Goes Both Ways
by Shannon Fay
It took several blows before the monster stayed down. Even then I kept swinging, the axe head moving like a sped-up metronome. I didn't stop until my knees started to buckle. Only then did I put the axe down and survey my work.
The red stain on the floor was a familiar scene, except instead of a young woman a middle-aged man lay smeared on the ground. It was over. No more visions, no more being plunged into the mind of a serial killer at the moment of kill.
I doubted that the psi-investigation arm of the FBI would consider this a success, but I just couldn't take it anymore. When I enrolled in the program I was told my job was merely to gather clues, to scan the visions for anything that could uncover the killer's identity. But the closer I got to him the further I got from myself. The visions started to seem more real than my own life. Soon I was spending more time in his sick, twisted brain than in my own.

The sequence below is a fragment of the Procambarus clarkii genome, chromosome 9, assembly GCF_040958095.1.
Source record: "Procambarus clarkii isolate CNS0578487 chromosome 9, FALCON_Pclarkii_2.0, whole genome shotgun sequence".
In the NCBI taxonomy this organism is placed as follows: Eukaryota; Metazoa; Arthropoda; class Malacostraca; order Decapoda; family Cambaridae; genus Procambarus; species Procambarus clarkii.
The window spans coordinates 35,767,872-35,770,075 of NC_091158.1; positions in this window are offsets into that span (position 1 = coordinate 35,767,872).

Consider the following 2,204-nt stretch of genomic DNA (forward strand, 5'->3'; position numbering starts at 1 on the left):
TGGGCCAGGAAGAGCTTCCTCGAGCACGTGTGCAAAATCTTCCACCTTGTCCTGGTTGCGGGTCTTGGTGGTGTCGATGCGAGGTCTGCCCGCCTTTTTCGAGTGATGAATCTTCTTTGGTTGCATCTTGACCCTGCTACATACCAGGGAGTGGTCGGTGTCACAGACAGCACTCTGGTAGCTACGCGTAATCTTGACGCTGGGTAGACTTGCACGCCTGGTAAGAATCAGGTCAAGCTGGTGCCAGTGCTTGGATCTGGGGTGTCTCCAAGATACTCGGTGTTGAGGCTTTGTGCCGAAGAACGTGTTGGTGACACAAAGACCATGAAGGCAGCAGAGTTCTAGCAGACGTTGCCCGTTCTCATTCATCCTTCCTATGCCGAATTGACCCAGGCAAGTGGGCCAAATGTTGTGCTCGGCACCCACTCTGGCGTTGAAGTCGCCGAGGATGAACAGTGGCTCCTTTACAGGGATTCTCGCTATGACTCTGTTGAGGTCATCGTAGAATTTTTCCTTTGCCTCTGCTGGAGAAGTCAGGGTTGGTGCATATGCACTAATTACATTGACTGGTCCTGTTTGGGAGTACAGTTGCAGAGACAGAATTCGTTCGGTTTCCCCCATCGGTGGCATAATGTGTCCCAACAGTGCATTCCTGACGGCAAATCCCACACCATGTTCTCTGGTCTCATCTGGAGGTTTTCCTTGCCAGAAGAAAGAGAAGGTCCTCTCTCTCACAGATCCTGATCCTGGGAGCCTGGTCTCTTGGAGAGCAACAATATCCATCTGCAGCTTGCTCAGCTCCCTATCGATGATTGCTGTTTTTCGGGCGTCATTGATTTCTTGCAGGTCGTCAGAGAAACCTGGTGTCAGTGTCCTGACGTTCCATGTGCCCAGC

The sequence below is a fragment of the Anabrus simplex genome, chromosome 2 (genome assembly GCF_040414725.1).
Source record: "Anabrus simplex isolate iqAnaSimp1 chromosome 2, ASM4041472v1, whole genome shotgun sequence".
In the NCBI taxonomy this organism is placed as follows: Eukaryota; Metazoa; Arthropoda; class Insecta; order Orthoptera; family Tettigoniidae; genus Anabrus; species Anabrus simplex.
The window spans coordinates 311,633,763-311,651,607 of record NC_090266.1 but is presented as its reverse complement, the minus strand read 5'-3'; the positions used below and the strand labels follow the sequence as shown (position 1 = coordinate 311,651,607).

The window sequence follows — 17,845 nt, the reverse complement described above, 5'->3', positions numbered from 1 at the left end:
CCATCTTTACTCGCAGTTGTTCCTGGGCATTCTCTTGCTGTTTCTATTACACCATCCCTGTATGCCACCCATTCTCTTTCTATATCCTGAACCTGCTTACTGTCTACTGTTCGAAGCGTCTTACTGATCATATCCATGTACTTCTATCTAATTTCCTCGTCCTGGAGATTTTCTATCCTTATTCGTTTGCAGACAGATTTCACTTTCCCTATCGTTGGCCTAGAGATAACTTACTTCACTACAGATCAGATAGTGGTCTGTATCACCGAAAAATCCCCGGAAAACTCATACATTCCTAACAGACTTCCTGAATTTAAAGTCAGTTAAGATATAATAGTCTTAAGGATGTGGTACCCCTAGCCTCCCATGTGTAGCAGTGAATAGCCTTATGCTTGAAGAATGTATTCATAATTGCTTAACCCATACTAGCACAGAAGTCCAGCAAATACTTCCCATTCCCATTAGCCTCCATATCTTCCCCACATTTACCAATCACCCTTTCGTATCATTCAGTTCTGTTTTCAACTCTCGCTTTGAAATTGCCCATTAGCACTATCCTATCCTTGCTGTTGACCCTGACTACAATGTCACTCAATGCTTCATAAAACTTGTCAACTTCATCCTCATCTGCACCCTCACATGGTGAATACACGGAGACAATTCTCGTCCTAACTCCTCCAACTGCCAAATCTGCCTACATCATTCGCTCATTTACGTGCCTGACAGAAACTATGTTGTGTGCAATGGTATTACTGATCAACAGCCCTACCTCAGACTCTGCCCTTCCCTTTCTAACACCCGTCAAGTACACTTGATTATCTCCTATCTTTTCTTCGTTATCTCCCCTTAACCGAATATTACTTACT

So when I "saw" that he was staying one state over at the Pine Crest Inn, I didn't pass the information on to the higher-ups. I didn't want him arrested. If he got a life sentence, I'd be locked up with him, getting sucked deeper and deeper into his brain every day. I had to sever the connection myself or I'd never be sane again.
The girls had all screamed and begged. He didn't even see me coming. Once he got over his surprise he still didn't yell. He looked like someone who had just figured out a riddle.
"It goes both ways," he had said as I raised my axe for the killing blow. "It goes both ways."
I brought the axe down.